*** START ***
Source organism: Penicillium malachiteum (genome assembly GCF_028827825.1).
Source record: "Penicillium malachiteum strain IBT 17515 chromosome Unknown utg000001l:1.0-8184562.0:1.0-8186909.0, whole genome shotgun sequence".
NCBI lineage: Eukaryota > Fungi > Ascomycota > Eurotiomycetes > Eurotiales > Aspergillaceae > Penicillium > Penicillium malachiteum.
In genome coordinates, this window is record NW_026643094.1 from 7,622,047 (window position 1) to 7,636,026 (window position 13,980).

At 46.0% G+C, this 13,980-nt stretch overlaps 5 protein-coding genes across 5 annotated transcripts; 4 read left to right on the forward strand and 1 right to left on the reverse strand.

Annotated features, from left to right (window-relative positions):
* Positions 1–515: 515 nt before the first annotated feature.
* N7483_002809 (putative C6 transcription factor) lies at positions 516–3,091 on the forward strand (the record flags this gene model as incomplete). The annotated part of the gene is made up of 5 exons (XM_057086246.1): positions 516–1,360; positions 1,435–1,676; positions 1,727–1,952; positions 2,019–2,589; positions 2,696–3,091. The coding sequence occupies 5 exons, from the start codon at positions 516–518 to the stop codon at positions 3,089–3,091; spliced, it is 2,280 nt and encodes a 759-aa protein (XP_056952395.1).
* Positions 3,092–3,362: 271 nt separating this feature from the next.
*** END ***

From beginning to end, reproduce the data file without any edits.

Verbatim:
Source organism: Penicillium malachiteum (genome assembly GCF_028827825.1).
Source record: "Penicillium malachiteum strain IBT 17515 chromosome Unknown utg000001l:1.0-8184562.0:1.0-8186909.0, whole genome shotgun sequence".
NCBI lineage: Eukaryota > Fungi > Ascomycota > Eurotiomycetes > Eurotiales > Aspergillaceae > Penicillium > Penicillium malachiteum.
In genome coordinates, this window is record NW_026643094.1 from 7,622,047 (window position 1) to 7,636,026 (window position 13,980).

At 46.0% G+C, this 13,980-nt stretch overlaps 5 protein-coding genes across 5 annotated transcripts; 4 read left to right on the forward strand and 1 right to left on the reverse strand.

Annotated features, from left to right (window-relative positions):
* Positions 1–515: 515 nt before the first annotated feature.
* N7483_002809 (putative C6 transcription factor) lies at positions 516–3,091 on the forward strand (the record flags this gene model as incomplete). The annotated part of the gene is made up of 5 exons (XM_057086246.1): positions 516–1,360; positions 1,435–1,676; positions 1,727–1,952; positions 2,019–2,589; positions 2,696–3,091. The coding sequence occupies 5 exons, from the start codon at positions 516–518 to the stop codon at positions 3,089–3,091; spliced, it is 2,280 nt and encodes a 759-aa protein (XP_056952395.1).
* Positions 3,092–3,362: 271 nt separating this feature from the next.